OPINION | VOLUME 4, ISSUE 2 | OPEN ACCESS DOI: 10.23937/2469-5718/1510090

Feet and Footwear: Applying Biological Design and Mismatch Theory to Running Injuries

Michael Wilkinson , Richard Stoneham and Lee Saxby

Faculty of Health and Life Sciences, Northumbria University, United Kingdom

*Corresponding author: Dr. Michael Wilkinson, Sport, Exercise and Rehabilitation, Northumbria University, Northumberland Building, Newcastle-upon-Tyne, NE1 8ST, United Kingdom, Tel: 44(0)-191-243-7097, E-mail: mic.wilkinson@northumbria.ac.uk

Received: February 10, 2018 | Accepted: May 05, 2018 | Published: May 07, 2018

Citation: Wilkinson M, Stoneham R, Saxby L (2018) Feet and Footwear: Applying Biological Design and Mismatch Theory to Running Injuries. Int J Sports Exerc Med 4:090. doi.org/10.23937/2469-5718/1510090

Copyright: © 2018 Wilkinson M, et al. This is an open-access article distributed under the terms of the Creative Commons Attribution License, which permits unrestricted use, distribution, and reproduction in any medium, provided the original author and source are credited.

Abstract


The Endurance-Running hypothesis proposes that natural selection has shaped humans into endurance-running specialists. Running-related-injury rates between 20-79% suggests modern humans are prone to injury in this species-specific movement pattern. This opinion piece offers a novel perspective on high-injury prevalence in human endurance running, focussing on evolutionary mismatch between modern athletic footwear and evolved foot structure and function. We propose that non-anatomically shaped, structured, cushioned footwear can lead to maladapted foot structure and loss of biologically-normal function including stability, elasticity, sensory feedback and subsequent movement control. The structure and function of the human foot and its possible impairment by modern footwear has received little attention in running-related literature, but could provide a new area of enquiry and potential solutions for many running-related injuries.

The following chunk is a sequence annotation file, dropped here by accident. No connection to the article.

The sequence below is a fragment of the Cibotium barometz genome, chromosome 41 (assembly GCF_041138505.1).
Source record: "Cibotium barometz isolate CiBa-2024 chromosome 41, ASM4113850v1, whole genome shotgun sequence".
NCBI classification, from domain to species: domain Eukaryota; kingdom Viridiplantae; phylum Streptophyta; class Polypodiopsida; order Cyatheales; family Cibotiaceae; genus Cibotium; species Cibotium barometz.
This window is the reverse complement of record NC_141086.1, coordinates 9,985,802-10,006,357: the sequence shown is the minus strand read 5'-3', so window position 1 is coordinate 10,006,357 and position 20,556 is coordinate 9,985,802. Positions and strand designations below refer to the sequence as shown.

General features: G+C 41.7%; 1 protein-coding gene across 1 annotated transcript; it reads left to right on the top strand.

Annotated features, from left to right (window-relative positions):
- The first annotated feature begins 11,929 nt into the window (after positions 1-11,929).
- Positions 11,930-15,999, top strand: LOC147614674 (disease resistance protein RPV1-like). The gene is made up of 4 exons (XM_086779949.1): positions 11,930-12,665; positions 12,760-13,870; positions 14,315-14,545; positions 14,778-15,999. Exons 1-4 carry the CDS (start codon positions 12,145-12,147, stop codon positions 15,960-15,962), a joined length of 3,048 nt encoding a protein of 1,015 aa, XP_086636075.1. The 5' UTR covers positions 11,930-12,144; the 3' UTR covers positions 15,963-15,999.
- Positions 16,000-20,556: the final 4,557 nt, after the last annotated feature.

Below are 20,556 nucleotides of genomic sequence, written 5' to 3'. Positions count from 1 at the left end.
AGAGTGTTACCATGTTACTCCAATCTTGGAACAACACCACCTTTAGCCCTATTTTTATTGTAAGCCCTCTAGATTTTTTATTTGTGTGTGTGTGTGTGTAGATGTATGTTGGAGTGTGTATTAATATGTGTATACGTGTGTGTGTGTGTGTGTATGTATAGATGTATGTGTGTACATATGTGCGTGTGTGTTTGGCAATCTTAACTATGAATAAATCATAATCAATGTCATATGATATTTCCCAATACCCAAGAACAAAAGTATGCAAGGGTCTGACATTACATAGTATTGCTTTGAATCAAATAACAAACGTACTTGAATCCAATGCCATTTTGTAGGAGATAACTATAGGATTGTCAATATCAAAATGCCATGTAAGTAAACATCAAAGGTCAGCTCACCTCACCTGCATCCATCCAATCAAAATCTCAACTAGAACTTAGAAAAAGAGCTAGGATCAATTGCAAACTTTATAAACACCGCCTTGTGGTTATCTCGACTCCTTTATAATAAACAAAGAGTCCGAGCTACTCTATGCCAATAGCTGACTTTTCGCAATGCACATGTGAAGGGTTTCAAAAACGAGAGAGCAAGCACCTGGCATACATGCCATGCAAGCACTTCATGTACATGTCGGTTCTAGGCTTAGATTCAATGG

Keywords


Running, Injury, Biomechanics, Foot structure, Foot function, Footwear

Key Points


Humans are adapted for endurance running, but injury rates are high, A mismatch between evolved structure and function of the foot, and design features of modern footwear could explain the high injury rate in the derived movement pattern of endurance running, Evidence suggests that the design features of modern footwear can deform foot structure and impair foot function. The loss of structure and function could explain many common running injuries.

Introduction


The Endurance-Running hypothesis proposes that natural selection has shaped humans into endurance-running specialists [1-3]. However, injury rates ranging from 20-79% [4-6] suggest modern humans are prone to injury in running which the Endurance-Running hypothesis contends is a species-specific movement pattern for which we are well adapted.

Explanations and solutions focus largely on shoe design and gait mechanics. Foot structure and function, in contrast, have received little attention in running-related research [7]. Moreover, and despite continued interest in running-shoe design, there has been little attention on how footwear might influence foot structure and function and therefore the rest of the kinetic chain above it. This opinion piece addresses these issues and proposes a novel perspective that could add to factors explaining injury risk in endurance running.

Endurance-Running Hypothesis